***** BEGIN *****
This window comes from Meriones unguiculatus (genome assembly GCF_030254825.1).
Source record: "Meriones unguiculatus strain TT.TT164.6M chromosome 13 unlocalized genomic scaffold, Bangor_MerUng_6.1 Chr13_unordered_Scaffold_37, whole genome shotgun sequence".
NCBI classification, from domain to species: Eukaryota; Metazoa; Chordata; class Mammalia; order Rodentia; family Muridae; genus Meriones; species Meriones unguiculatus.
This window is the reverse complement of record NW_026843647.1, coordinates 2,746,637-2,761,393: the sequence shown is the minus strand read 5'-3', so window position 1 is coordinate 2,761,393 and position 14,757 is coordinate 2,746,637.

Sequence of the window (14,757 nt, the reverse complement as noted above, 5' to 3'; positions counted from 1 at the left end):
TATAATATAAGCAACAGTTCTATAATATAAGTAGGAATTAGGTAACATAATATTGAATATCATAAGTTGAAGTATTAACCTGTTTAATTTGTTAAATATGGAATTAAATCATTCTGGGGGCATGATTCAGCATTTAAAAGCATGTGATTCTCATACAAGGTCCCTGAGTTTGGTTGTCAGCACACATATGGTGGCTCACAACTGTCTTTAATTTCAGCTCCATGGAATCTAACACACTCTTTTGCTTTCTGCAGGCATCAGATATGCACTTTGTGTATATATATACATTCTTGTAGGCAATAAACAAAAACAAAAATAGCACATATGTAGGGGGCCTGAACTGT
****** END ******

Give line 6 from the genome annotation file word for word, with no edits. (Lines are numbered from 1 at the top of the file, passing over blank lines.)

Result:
TATAATATAAGCAACAGTTCTATAATATAAGTAGGAATTAGGTAACATAATATTGAATATCATAAGTTGAAGTATTAACCTGTTTAATTTGTTAAATATGGAATTAAATCATTCTGGGGGCATGATTCAGCATTTAAAAGCATGTGATTCTCATACAAGGTCCCTGAGTTTGGTTGTCAGCACACATATGGTGGCTCACAACTGTCTTTAATTTCAGCTCCATGGAATCTAACACACTCTTTTGCTTTCTGCAGGCATCAGATATGCACTTTGTGTATATATATACATTCTTGTAGGCAATAAACAAAAACAAAAATAGCACATATGTAGGGGGCCTGAACTGT